PAGES = { 397--409 },
    NUMBER = { 4 },
    __MARKEDENTRY = { [Luc:6] },
    ABSTRACT = { Humans are responsible for massive changes to primate habitats, and one unanticipated consequence of these alterations may be changes in host-parasite interactions. Edges are a ubiquitous aspect of human disturbance to forest landscapes. Here we examine how changes associated with the creation of edges in Kibale National Park, Uganda, alter the parasite community that is supported by two species of African colobines: the endangered red colobus (Piliocolobus tephrosceles) and the black-and-white colobus (Colobus guereza). An analysis of 822 fecal samples from edge and forest interior groups revealed no difference in the richness of parasite communities (i.e., the number of parasite species recovered from the host's fecal sample). However, for both species the proportion of individuals with multiple infections was greater in edge than forest interior groups. The prevalence of specific parasites also varied between edge and forest interior groups. Oesophagostomum sp., a potentially deleterious parasite, was 7.4 times more prevalent in red colobus on the edge than in those in the forest interior, and Entamoeba coli was four times more prevalent in red colobus on the edge than in animals from the forest interior. Environmental contamination with parasites (measured as parasite eggs/gm feces) by red colobus from the edge and forest interior differed in a similar fashion to prevalence for red colobus, but it did not differ for black-and-white colobus. For example, egg counts of Oesophagostomum sp. were 10 times higher in red colobus from the edge than in those from the interior. The less severe infections in the black-and-white colobus relative to the red colobus may reflect the fact that black-and-white colobus raid agricultural crops while red colobus do not. This nutritional gain may facilitate a more effective immune response to parasites by the black-and-white colobus. The fact that animals on the edge are likely not nutritionally stressed raises an intriguing question as to what facilitates the elevated infections in edge animals. We speculate that interactions with humans may be linked to the observed patterns of infections, and hence that understanding the ecology of infectious diseases in nonhuman primates is of paramount importance for conservation and potentially for human-health planning. © 2006 Wiley-Liss, Inc. },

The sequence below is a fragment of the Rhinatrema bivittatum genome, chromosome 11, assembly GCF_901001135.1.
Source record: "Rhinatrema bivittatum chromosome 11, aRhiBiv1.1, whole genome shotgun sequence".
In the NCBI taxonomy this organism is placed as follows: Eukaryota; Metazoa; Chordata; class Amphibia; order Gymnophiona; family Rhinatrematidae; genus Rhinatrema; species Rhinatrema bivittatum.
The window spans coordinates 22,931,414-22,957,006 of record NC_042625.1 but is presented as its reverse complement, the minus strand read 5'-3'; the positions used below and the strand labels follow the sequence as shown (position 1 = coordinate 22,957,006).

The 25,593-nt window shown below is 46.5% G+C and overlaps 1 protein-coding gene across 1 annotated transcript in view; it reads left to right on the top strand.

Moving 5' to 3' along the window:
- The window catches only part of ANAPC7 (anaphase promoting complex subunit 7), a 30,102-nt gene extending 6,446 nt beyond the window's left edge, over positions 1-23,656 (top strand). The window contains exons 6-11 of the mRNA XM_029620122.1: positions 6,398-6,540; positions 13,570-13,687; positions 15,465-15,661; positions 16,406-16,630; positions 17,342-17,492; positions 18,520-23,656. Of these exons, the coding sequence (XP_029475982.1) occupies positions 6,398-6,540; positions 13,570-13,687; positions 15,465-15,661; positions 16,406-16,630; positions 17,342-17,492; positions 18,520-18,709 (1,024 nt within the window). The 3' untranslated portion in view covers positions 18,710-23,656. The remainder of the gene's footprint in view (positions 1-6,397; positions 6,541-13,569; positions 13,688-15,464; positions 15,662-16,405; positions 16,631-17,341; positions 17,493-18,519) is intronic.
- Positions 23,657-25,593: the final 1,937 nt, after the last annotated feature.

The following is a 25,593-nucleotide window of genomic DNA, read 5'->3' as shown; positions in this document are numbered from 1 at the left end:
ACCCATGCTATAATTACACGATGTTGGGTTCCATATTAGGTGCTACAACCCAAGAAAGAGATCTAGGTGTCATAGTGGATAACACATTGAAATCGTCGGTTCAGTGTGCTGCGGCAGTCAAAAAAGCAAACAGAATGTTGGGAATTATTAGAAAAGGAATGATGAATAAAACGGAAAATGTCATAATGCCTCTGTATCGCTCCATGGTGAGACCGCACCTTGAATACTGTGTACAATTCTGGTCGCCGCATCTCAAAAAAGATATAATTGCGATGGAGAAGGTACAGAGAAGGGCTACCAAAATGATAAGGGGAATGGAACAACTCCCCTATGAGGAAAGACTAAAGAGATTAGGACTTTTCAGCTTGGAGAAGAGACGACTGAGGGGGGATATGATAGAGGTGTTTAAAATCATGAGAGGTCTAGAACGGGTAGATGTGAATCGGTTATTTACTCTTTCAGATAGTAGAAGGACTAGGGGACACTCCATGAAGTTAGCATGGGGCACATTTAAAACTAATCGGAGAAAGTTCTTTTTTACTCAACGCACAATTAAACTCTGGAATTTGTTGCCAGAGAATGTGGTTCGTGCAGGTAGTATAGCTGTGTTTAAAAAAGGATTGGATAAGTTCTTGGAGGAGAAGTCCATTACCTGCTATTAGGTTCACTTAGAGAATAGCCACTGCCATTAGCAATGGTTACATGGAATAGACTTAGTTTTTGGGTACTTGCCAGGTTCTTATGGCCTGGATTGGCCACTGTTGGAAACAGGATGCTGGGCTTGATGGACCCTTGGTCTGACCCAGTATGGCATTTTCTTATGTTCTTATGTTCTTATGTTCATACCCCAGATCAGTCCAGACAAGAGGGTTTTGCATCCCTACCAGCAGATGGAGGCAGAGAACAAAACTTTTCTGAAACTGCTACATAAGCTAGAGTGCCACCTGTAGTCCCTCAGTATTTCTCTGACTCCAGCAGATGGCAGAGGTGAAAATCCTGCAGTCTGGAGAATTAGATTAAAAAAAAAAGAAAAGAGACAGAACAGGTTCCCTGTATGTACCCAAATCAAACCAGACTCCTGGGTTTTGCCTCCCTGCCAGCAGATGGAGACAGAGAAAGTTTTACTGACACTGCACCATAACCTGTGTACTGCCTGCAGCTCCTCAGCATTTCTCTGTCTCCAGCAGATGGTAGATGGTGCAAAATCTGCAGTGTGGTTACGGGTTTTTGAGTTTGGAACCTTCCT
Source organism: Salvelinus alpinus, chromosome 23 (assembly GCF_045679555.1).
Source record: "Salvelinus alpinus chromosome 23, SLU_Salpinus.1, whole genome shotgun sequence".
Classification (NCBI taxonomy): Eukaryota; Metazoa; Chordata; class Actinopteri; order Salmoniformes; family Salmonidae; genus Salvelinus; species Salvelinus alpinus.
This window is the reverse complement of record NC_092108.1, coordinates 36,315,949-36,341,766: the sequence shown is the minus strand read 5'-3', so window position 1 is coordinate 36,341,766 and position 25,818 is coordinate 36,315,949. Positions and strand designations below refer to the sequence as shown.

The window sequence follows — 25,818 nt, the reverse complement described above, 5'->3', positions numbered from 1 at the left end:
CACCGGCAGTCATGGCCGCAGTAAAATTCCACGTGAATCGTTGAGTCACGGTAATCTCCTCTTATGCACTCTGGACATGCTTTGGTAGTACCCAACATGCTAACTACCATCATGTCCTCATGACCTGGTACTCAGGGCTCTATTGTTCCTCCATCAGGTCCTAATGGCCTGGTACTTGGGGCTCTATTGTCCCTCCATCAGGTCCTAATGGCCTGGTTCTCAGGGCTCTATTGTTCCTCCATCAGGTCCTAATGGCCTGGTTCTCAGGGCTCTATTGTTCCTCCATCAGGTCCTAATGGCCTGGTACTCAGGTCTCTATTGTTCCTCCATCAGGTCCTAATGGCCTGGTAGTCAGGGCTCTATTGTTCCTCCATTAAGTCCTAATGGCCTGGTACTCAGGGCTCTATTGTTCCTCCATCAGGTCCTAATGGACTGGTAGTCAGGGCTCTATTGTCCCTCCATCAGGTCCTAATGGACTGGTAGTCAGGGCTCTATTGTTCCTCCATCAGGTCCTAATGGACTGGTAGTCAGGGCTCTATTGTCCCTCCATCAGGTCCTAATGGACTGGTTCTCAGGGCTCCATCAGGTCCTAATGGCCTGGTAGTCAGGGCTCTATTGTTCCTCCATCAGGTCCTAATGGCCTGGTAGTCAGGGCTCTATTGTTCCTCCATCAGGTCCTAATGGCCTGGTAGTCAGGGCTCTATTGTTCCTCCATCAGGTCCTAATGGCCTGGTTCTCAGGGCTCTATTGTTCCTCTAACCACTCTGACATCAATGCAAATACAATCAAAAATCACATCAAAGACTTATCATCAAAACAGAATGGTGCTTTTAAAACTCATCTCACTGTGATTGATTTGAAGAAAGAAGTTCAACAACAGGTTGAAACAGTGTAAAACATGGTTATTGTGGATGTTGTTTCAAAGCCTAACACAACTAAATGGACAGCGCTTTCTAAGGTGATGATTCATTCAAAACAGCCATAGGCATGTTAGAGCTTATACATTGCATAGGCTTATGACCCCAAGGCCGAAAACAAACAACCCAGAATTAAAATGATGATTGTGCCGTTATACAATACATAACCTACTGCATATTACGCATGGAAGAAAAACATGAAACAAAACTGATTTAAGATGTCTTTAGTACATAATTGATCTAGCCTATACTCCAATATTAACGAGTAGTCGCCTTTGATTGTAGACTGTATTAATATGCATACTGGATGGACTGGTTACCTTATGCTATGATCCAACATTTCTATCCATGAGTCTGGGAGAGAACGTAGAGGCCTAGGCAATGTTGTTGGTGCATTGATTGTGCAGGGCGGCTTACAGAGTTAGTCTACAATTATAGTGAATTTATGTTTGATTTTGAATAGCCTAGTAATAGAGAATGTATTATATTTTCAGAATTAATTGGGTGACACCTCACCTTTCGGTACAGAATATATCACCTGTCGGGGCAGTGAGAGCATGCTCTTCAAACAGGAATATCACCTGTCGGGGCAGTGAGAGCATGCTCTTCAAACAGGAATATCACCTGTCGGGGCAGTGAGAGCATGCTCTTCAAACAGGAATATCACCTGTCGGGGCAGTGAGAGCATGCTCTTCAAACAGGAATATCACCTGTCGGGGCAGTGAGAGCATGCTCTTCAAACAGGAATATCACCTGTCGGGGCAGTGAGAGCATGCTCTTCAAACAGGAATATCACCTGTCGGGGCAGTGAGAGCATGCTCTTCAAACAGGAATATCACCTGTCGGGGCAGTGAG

ADDRESS = { Anthropology Department, McGill School of Environment, McGill University, 855 Sherbrooke St. West, Montreal, Que. H3A 2T7, Canada },
    COMMENT = { Cited By (since 1996):21 Export Date: 14 February 2014 Source: Scopus },
    KEYWORDS = { Colobus, Conservation, Disease ecology, Edge, Fragmentation, Kibale National Park, Nematodes, Parasitology },
    OWNER = { Luc },
    TIMESTAMP = { 2014.02.14 },
    URL = { http://www.scopus.com/inward/record.url?eid=2-s2.0-33645774337&partnerID=40&md5=b027bdba909a0d755ca2c597449fa4ef },
}